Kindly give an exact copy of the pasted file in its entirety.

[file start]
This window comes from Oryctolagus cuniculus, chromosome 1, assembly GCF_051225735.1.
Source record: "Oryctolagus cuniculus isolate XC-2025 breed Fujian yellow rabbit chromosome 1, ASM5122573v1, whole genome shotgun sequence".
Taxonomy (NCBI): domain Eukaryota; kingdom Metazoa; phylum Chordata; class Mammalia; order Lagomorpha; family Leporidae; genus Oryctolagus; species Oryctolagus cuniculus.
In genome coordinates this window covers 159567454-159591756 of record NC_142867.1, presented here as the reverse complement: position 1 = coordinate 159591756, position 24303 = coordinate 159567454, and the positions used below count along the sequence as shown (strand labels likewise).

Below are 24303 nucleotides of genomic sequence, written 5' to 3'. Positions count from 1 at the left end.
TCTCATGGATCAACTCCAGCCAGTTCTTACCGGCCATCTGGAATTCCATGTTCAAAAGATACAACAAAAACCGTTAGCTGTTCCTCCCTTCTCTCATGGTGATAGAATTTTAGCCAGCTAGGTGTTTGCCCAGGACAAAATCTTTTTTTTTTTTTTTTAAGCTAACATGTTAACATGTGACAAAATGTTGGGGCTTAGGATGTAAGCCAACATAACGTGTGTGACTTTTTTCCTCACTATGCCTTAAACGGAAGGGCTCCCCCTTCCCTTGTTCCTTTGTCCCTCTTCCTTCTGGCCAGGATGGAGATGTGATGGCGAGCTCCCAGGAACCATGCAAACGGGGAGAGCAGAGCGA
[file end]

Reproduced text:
This window comes from Oryctolagus cuniculus, chromosome 1, assembly GCF_051225735.1.
Source record: "Oryctolagus cuniculus isolate XC-2025 breed Fujian yellow rabbit chromosome 1, ASM5122573v1, whole genome shotgun sequence".
Taxonomy (NCBI): domain Eukaryota; kingdom Metazoa; phylum Chordata; class Mammalia; order Lagomorpha; family Leporidae; genus Oryctolagus; species Oryctolagus cuniculus.
In genome coordinates this window covers 159567454-159591756 of record NC_142867.1, presented here as the reverse complement: position 1 = coordinate 159591756, position 24303 = coordinate 159567454, and the positions used below count along the sequence as shown (strand labels likewise).

Below are 24303 nucleotides of genomic sequence, written 5' to 3'. Positions count from 1 at the left end.
TCTCATGGATCAACTCCAGCCAGTTCTTACCGGCCATCTGGAATTCCATGTTCAAAAGATACAACAAAAACCGTTAGCTGTTCCTCCCTTCTCTCATGGTGATAGAATTTTAGCCAGCTAGGTGTTTGCCCAGGACAAAATCTTTTTTTTTTTTTTTTAAGCTAACATGTTAACATGTGACAAAATGTTGGGGCTTAGGATGTAAGCCAACATAACGTGTGTGACTTTTTTCCTCACTATGCCTTAAACGGAAGGGCTCCCCCTTCCCTTGTTCCTTTGTCCCTCTTCCTTCTGGCCAGGATGGAGATGTGATGGCGAGCTCCCAGGAACCATGCAAACGGGGAGAGCAGAGCGA